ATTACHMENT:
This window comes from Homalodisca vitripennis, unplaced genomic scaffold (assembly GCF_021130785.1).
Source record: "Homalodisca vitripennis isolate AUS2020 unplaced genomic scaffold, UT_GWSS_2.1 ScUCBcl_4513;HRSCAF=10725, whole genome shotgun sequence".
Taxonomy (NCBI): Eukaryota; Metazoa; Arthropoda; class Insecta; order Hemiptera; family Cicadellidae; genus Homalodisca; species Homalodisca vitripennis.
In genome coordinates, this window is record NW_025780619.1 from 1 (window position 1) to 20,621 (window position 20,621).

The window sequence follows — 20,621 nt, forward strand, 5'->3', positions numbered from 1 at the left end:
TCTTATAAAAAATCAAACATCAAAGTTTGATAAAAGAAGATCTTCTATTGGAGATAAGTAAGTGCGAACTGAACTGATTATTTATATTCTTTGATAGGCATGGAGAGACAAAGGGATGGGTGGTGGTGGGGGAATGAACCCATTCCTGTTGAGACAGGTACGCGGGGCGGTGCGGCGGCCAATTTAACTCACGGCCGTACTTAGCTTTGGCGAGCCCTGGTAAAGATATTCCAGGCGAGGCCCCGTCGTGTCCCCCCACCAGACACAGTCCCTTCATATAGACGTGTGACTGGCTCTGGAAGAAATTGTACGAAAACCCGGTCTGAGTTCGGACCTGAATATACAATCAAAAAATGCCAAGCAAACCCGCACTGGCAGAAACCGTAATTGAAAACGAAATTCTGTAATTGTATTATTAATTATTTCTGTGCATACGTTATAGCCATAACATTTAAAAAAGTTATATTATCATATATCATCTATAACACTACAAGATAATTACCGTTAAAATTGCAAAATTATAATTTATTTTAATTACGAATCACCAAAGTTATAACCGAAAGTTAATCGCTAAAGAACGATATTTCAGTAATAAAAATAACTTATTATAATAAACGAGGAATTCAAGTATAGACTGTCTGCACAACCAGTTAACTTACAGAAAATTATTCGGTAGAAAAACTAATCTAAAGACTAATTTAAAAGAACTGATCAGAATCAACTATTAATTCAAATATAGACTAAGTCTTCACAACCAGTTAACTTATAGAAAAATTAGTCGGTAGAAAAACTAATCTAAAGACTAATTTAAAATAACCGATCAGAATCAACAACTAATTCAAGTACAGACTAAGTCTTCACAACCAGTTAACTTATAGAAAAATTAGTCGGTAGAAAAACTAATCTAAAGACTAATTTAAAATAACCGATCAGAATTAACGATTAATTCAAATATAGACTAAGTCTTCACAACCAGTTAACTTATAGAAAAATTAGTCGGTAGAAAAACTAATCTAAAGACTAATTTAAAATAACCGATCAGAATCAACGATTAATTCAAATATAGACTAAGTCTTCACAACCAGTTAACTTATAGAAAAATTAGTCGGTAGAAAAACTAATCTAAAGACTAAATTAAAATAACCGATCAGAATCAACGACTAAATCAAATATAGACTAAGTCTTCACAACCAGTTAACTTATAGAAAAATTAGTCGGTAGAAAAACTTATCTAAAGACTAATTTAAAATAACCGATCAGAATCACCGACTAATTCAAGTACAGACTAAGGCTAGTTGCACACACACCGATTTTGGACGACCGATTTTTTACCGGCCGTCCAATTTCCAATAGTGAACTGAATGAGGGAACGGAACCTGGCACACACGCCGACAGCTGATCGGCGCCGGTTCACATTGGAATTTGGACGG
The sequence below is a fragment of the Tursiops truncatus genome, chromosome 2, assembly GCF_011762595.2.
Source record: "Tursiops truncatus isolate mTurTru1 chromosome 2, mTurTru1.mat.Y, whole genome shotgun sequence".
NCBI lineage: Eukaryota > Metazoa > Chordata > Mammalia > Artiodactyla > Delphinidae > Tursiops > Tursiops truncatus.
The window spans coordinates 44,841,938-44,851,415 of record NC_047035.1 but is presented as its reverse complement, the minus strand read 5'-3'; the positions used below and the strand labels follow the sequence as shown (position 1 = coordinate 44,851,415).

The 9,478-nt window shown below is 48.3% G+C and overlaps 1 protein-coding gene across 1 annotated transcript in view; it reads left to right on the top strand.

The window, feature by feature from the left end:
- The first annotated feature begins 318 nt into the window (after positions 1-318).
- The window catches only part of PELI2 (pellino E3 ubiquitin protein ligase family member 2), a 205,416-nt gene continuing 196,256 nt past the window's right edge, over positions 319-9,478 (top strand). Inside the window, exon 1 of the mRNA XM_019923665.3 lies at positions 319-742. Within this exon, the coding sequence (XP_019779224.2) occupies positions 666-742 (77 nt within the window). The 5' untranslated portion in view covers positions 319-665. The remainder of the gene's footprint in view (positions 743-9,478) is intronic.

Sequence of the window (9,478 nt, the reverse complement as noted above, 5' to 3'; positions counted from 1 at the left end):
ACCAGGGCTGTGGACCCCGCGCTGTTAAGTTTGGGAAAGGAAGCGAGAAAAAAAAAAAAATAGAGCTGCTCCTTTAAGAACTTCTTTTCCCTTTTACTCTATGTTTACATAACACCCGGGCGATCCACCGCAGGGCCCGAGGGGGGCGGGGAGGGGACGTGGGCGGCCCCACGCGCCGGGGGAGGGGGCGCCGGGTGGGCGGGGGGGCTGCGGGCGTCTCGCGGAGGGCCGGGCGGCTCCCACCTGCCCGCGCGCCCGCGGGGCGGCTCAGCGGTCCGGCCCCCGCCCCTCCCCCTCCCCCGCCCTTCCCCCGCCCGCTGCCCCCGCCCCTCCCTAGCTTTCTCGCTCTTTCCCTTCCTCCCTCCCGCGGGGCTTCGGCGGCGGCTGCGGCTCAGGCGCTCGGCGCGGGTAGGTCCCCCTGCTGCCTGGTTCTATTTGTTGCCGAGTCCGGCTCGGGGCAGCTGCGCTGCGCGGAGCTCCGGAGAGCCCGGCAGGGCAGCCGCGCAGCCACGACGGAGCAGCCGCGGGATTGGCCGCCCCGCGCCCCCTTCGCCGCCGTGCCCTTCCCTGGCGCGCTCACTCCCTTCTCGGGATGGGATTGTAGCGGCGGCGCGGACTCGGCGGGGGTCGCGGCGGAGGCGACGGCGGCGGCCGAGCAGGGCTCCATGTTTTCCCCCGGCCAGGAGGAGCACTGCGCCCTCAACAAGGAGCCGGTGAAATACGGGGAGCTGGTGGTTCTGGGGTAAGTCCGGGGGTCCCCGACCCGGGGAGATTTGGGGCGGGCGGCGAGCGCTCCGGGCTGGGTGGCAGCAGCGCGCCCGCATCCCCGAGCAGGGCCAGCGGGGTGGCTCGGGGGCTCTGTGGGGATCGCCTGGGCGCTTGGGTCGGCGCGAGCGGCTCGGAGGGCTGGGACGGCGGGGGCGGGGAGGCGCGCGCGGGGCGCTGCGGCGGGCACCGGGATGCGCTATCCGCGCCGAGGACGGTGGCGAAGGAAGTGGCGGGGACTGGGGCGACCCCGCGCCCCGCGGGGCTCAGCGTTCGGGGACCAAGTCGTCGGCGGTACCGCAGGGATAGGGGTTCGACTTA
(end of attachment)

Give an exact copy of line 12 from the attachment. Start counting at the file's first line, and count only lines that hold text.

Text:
The window, feature by feature from the left end: